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Wednesday, December 8, 2010

2-25V 5A Power Supply Using LM338

This circuit is a circuit diagram power supply circuit uses a LM338 adjustable 3 terminal regulator to supply a current of up to 5A over a variable output voltage of 2V to 25V DC. It will come in handy to power up many electronic circuits when you are assembling or building any electronic devices. The schematic and parts list are designed for a power supply input of 240VAC. Change the ratings of the components if 110V AC power supply input is required. The mains input is applied to the circuit through fuse F1. The fuse will blow if a current greater than 8A is applied to the system. Varistor V1 is used to clamp down any surge of voltage from the mains to protect the components from breakdown. Transformer T1 is used to step down the incoming voltage to 24V AC where it is rectified by the four diodes D1, D2, D3 and D4. Electrolytic capacitor E1 is used to smoothen the ripple of the rectified DC voltage.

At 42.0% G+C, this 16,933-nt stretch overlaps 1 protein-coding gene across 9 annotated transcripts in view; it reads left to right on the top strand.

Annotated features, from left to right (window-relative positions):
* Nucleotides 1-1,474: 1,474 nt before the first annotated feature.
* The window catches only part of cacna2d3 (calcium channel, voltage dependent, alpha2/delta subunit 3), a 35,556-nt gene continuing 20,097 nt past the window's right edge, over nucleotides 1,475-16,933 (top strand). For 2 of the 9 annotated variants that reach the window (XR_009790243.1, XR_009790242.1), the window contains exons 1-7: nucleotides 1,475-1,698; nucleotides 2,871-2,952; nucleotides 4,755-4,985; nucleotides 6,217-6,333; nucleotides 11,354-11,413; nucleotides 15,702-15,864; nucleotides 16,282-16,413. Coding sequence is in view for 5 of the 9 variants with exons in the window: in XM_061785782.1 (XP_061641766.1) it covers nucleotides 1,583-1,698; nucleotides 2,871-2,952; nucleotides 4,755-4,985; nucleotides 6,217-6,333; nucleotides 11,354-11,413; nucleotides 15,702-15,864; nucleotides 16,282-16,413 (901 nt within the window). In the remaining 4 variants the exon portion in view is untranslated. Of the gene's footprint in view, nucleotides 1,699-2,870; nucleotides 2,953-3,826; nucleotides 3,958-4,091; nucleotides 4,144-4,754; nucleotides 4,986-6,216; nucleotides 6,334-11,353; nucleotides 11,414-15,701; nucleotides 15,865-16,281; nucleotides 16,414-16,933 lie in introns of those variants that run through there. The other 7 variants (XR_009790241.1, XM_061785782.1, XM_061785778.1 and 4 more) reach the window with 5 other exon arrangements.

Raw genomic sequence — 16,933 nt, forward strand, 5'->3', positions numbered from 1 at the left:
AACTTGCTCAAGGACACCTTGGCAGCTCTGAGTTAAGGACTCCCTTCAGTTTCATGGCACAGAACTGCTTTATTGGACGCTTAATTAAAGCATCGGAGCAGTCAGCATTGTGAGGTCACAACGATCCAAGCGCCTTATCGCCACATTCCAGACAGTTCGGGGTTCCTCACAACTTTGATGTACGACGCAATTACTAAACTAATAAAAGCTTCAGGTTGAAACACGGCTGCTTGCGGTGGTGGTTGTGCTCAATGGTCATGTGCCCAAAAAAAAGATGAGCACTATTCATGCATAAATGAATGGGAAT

Diodes D5 and D6 are used as a protection devices to prevent capacitors E2 and E3 from discharging through low current points into the regulator. Capacitor C1 is used to bypass high frequency component from the circuit. Ensure that a large heat sink is mounted to LM338 to transfer the heat generated to the atmosphere.
2-25V Power Supply Parts List

Regulated 12 Volt Supply

This circuit above uses a 13 volt zener diode, D2 which provides the voltage regulation. Aprroximately 0.7 Volts are dropped across the transistors b-e junction, leaving a higher current 12.3 Volt output supply. This circuit can supply loads of up to 500 mA.This circuit is also known as an amplified zener circuit.